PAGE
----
Facts about In­dian atroc­i­ties in Kashmir

People's Review - - NEWS - BY NAWZ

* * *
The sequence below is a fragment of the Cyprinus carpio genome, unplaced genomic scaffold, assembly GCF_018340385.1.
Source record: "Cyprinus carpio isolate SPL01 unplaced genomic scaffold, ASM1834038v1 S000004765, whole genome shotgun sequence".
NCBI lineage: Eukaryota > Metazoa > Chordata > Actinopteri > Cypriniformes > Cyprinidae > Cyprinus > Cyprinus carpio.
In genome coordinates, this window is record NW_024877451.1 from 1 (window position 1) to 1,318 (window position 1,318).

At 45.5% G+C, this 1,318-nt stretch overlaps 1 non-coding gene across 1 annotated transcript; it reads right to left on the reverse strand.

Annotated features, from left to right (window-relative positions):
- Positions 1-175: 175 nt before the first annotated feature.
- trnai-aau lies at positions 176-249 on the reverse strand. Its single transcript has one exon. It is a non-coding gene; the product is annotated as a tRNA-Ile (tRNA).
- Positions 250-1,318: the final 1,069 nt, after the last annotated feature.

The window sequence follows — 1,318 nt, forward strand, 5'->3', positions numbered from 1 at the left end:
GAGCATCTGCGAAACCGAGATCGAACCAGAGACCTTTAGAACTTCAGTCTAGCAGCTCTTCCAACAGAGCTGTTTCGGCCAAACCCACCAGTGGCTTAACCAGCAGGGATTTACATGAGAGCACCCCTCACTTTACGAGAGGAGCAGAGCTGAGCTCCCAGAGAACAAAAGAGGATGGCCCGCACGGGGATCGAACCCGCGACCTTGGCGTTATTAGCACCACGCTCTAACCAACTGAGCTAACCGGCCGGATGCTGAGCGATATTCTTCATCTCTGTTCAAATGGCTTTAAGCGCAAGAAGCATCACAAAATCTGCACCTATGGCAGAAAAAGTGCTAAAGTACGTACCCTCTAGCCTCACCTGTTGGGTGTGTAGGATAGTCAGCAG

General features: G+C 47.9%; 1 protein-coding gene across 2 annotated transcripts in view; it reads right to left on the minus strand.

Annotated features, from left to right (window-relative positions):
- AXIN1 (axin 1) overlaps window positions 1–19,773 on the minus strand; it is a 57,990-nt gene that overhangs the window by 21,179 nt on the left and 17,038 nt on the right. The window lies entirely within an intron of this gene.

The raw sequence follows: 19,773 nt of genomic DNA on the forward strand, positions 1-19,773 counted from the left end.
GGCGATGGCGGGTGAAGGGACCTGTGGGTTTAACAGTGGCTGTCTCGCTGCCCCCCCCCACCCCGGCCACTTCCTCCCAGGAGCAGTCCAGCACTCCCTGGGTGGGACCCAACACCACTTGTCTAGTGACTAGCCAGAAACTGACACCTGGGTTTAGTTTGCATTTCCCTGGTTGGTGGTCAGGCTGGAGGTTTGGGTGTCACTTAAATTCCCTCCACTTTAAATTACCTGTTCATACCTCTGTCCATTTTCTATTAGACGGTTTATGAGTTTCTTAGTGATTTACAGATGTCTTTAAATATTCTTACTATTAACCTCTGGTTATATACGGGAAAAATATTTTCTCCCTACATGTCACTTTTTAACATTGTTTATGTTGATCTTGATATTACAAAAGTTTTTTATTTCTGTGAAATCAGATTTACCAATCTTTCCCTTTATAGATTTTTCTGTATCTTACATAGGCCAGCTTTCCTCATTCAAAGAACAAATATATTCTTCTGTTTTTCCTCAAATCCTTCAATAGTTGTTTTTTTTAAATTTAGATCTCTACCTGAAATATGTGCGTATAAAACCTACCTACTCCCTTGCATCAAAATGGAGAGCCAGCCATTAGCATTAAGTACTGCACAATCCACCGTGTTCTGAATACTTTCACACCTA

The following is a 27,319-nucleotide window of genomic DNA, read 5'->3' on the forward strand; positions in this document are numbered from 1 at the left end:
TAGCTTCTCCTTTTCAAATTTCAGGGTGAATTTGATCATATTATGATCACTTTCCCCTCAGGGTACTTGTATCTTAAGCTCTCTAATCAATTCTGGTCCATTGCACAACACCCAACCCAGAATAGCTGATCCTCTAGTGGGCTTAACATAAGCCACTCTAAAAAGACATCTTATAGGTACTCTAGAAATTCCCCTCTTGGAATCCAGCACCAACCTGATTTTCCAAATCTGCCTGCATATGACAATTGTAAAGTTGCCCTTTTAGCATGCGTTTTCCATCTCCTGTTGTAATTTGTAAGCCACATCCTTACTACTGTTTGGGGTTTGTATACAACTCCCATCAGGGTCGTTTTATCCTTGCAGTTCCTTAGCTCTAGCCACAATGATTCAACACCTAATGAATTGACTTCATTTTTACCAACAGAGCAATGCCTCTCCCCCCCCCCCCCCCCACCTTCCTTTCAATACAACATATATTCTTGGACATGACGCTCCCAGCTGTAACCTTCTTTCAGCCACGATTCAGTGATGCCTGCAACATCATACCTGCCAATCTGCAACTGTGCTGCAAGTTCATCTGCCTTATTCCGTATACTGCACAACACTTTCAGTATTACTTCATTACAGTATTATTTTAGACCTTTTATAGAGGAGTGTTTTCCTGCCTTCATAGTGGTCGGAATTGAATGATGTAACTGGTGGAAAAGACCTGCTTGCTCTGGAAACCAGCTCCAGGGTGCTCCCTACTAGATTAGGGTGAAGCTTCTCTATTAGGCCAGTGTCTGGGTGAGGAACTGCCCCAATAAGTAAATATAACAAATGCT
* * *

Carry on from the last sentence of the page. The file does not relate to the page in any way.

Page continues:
ON Oc­to­ber 27 each year, Kashmir Black Day is ob­served na­tion­wide in Pak­istan and also across globe. This is day when In­dian forces un­law­fully, force­fully and in bla­tant vi­o­la­tion of in­ter­na­tional law oc­cu­pied Kash­miris' land, which started dark­est pe­riod in J&K his­tory. State ter­ror­ism that In­dia un­leashed on un­armed de­fence­less Kash­miris has ad­versely af­fected more than a mil­lion Kash­miris. Over 1m Kash­miris stand af­fected by the In­dian se­cu­rity forces in terms of mas­sacres, ex­tra­ju­di­cial killings, staged en­coun­ters and or­ga­nized dis­hon­our­ing of women cou­pled with ar­bi­trary ar­rest of tens of thou­sands with their fate un­known for decades. The In­dian se­cu­rity forces have been given vir­tual im­mu­nity to com­mit hu­man rights vi­o­la­tions in Kashmir in the form of Armed Forces Spe­cial Power Act (AFSPA) and Pub­lic Safety Act (PSA). AFSPA per­mits the armed forces to ar­rest any­one and en­ter any prop­erty with­out a war­rant. They are au­tho­rized to fire upon or oth­er­wise use force against peace­ful pro­test­ers. The peo­ple in In­dian oc­cu­pied Kashmir have suf­fered mas­sive hu­man rights abuses and since 1947, so far more than 200,000 Kash­miris have been killed by the In­dian forces, more than 10,000 peo­ple are miss­ing, around 22,826 Kash­miri women have been wid­owed, 10,717 Kash­miri women have been gang raped and about 107,591 chil­dren have been or­phaned. Be­sides, there are an es­ti­mated 1500 half-widow wives whose hus­bands have dis­ap­peared but not yet de­clared as dead. Since the com­mence­ment of Kash­miris' free­dom strug­gle in 1989, the IHK has be­come one of the world's most densely mil­i­tarised zones as 1 mil­lion In­dian se­cu­rity forces have been de­ployed there to crush the free­dom strug­gle. Since 1989, around 65 per cent Kash­miris have wit­nessed ex­plo­sions, 39 per cent wit­nessed dam­age to per­sonal prop­erty, 85 per cent Kash­miris wit­nessed cross fire, 64 per cent Kash­miris are suf­fer­ing from anx­i­ety, 87 per cent Kash­miris have been frisked by se­cu­rity forces, 48 per cent Kash­miris think they are not safe, 99 per cent have wit­nessed crack­downs, and 75 per cent have un­der­gone tor­ture while in de­ten­tion. More­over, nearly, 12 per cent of Kash­miri women have suf­fered vi­o­la­tion of their mod­esty (as­so­ci­ated with an act of sex­ual as­sault that varies from rape to in­ap­pro­pri­ate touch­ing). In­dian se­cu­rity forces use rape as a tool of sub­ju­ga­tion through hu­mil­i­a­tion and re­tal­i­a­tion against civil­ians. More­over, In­dian se­cu­rity forces are re­spon­si­ble for the dis­ap­pear­ance of more than 8000 peo­ple and 6000 un­known and un­marked mass graves. One out of ev­ery six per­sons has been tor­tured. There have been al­most 200,000 tor­tured vic­tims since 1990 and in the same pe­riod there are 1 mil­lion phys­i­cally tor­tured sur­vivors, 95 per cent of whom are non­com­bat­ants. Ac­cord­ing to Ac­tion Aid's re­cent survey, more than 30 per cent of Kash­miri men and women are found to have se­vere men­tal health ill­nesses. The most com­mon healthill­ness suf­fered by Kash­miris is de­pres­sion. Con­flict re­lated de­pres­sion in In­dian-held Kashmir re­veals that the preva­lence of de­pres­sion in Kash­miri pop­u­la­tion is over 55 per cent. The Srinagar Psy­chi­a­try Hospi­tal was vis­ited by more than 100,000 pa­tients last year as com­pared to 1700 pa­tients in 1989. Kashmir is­sue is not only of land, but it is also the is­sue of il­le­gal oc­cu­pa­tion of hu­mans and vi­o­la­tions of the Kash­miris' po­lit­i­cal, ide­o­log­i­cal and ba­sic rights. The cur­rent sit­u­a­tion in oc­cu­pied Kashmir has ex­posed the bru­tal face of In­dia to the world as there is no match for In­dia's bru­tal­ity and bar­bar­ian­ism. Be­sides, the sit­u­a­tion of hu­man rights has be­come worse in Kashmir as thou­sands of young­sters are miss­ing, there ex­ists no cel­lu­lar or so­cial net­work, peo­ple are un­aware about their loved ones and United Na­tions is un­suc­cess­ful not only in hav­ing ac­cess to the ar­eas but in the im­ple­men­ta­tion of its own res­o­lu­tions. Re­sul­tantly, dozens of Kash­miri peo­ple have died in the vi­o­lence trig­gered by the killing of BurhanWani, a young free­dom fighter, by the In­dian army. In the cur­rent up­ris­ing, the In­dian-held Kashmir has been un­der cur­few for months . Re­sul­tantly, dur­ing this pe­riod more than hun­dreds peo­ple have been killed, around 15,500 Kash­miris have been in­jured and nearly 7500 have been ar­rested so far. Be­sides, more than 1500 Kash­miris are un­der de­ten­tion in dif­fer­ent po­lice sta­tions across the In­di­an­held Kashmir with­out any charges and their de­ten­tion is not of­fi­cially recorded. Over 450 peo­ple have been ar­rested un­der PSA, high­est num­ber ever in Kashmir Val­ley. Fur­ther­more, the In­dian se­cu­rity forces have used more than 1.7 mil­lion pel­lets to con­trol street protests. Con­se­quently, hun­dreds Kash­miris have been fully blinded by the use of pel­let guns and over 1800 have suf­fered from pel­let in­juries im­pair­ing their eye-sight to var­i­ous de­grees and even caus­ing per­ma­nent loss of vi­sion. Be­sides, the food cri­sis and de­lib­er­ate acts to cre­ate a short­age of ba­sic ne­ces­si­ties, con­tin­ued de­ten­tion of Hur­riyat lead­ers Syed Ali Gi­lani and Mir­waiz Umar Fa­rooq in pre­car­i­ous and tor­tur­ous con­di­tions, in­hu­man and sub-stan­dard con­di­tion in which Yasin Ma­lik had been kept with­out proper med­i­cal treat­ment are is­sues of im­mense con­cern. More blood­shed can be ex­pected un­less the se­cu­rity forces re­frain from re­sort­ing to use of bru­tal force. The In­dian Gov­ern­ment must stop blood­shed of in­no­cent Kash­miris and it should re­spect UN Char­ter, ful­fil its obli­ga­tions un­der in­ter­na­tional hu­man rights and hu­man­i­tar­ian laws and im­ple­ment UN Se­cu­rity Coun­cil Res­o­lu­tions on Kashmir. The in­ter­na­tional com­mu­nity should also take no­tice of the vi­o­la­tions of hu­man rights in IOK.